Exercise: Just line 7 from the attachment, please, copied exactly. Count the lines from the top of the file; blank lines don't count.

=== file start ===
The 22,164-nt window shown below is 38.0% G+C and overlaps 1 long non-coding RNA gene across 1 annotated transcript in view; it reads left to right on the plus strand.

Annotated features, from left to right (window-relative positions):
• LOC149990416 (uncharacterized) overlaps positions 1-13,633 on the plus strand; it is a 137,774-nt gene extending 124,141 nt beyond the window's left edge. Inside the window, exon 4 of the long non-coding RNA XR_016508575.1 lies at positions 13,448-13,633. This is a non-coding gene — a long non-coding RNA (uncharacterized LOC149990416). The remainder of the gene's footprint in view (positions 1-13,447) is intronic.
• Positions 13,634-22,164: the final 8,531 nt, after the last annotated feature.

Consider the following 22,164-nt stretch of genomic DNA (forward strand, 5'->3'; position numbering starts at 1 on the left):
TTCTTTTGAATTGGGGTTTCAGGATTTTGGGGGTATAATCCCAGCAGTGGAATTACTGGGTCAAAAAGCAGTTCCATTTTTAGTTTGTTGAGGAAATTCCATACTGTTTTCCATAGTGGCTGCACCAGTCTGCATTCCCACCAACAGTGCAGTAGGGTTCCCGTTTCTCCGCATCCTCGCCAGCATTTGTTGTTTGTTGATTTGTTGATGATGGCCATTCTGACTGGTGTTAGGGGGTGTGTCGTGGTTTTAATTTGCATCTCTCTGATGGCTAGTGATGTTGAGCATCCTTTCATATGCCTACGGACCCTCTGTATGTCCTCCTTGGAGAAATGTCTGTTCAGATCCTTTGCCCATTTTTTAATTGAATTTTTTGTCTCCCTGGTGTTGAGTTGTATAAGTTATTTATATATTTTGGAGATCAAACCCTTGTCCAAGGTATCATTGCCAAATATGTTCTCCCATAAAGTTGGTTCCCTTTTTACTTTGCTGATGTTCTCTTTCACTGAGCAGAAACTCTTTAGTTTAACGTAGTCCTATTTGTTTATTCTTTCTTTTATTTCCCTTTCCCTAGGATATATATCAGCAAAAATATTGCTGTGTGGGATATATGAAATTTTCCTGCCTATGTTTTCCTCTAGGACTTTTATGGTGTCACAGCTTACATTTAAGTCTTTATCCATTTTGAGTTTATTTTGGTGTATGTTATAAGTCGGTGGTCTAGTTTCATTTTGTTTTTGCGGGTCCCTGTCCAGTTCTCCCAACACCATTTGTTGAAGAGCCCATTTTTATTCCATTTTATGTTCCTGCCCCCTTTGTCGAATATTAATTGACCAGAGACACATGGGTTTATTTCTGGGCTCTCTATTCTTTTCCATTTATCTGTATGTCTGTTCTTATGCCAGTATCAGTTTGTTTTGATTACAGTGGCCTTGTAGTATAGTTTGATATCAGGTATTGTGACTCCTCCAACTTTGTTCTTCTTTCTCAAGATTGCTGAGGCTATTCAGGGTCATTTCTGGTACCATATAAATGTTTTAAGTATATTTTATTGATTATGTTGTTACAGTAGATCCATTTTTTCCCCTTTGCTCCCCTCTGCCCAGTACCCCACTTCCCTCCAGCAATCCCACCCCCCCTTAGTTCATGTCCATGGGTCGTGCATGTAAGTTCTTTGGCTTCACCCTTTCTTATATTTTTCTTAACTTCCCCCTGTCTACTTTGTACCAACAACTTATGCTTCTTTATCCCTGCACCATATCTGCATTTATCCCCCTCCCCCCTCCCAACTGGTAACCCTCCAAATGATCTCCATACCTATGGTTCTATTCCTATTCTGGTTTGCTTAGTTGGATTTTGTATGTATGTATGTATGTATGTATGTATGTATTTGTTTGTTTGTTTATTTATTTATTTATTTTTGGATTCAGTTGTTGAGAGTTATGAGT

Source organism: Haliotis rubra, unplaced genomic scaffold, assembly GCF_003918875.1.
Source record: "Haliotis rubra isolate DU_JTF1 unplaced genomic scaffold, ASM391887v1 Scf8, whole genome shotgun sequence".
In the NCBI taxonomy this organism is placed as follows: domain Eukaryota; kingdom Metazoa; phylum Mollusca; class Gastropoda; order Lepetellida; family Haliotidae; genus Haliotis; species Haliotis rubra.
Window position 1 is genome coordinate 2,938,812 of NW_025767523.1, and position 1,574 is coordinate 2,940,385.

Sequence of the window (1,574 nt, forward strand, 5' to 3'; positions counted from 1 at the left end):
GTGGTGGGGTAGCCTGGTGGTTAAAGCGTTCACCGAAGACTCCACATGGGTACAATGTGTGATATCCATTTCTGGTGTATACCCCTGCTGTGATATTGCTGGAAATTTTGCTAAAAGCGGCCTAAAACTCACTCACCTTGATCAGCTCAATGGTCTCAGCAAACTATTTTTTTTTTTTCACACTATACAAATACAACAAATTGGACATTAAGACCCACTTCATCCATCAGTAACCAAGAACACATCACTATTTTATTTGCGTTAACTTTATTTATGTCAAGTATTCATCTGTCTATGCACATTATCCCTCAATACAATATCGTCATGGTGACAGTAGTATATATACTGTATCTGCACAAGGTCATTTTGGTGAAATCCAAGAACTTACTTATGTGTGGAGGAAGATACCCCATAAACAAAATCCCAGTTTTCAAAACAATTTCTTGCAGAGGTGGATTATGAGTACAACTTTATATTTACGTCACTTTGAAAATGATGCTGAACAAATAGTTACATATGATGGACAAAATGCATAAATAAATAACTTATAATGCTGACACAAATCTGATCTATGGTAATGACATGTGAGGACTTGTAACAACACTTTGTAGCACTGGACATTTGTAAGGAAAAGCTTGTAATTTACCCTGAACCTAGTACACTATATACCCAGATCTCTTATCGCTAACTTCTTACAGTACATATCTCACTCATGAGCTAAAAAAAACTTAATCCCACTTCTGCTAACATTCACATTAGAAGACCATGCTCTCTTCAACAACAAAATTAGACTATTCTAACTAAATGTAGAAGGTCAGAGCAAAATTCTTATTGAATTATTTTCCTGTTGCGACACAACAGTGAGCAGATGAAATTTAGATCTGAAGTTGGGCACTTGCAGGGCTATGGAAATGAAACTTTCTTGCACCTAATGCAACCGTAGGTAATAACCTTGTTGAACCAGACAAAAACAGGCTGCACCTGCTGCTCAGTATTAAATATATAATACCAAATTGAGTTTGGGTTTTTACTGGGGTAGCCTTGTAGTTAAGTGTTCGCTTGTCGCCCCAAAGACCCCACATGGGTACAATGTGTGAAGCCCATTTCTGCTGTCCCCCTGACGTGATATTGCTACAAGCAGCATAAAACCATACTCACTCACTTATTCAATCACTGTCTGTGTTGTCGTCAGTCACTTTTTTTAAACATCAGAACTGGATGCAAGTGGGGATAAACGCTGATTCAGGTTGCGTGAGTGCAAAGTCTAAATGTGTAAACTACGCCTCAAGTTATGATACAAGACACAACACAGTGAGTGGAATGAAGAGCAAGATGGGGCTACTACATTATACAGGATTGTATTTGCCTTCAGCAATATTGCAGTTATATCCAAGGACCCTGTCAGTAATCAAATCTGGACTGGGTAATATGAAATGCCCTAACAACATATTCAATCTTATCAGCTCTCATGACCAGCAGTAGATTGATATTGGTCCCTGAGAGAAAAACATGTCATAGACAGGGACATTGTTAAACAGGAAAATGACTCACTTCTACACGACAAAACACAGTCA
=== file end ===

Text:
Source organism: Haliotis rubra, unplaced genomic scaffold, assembly GCF_003918875.1.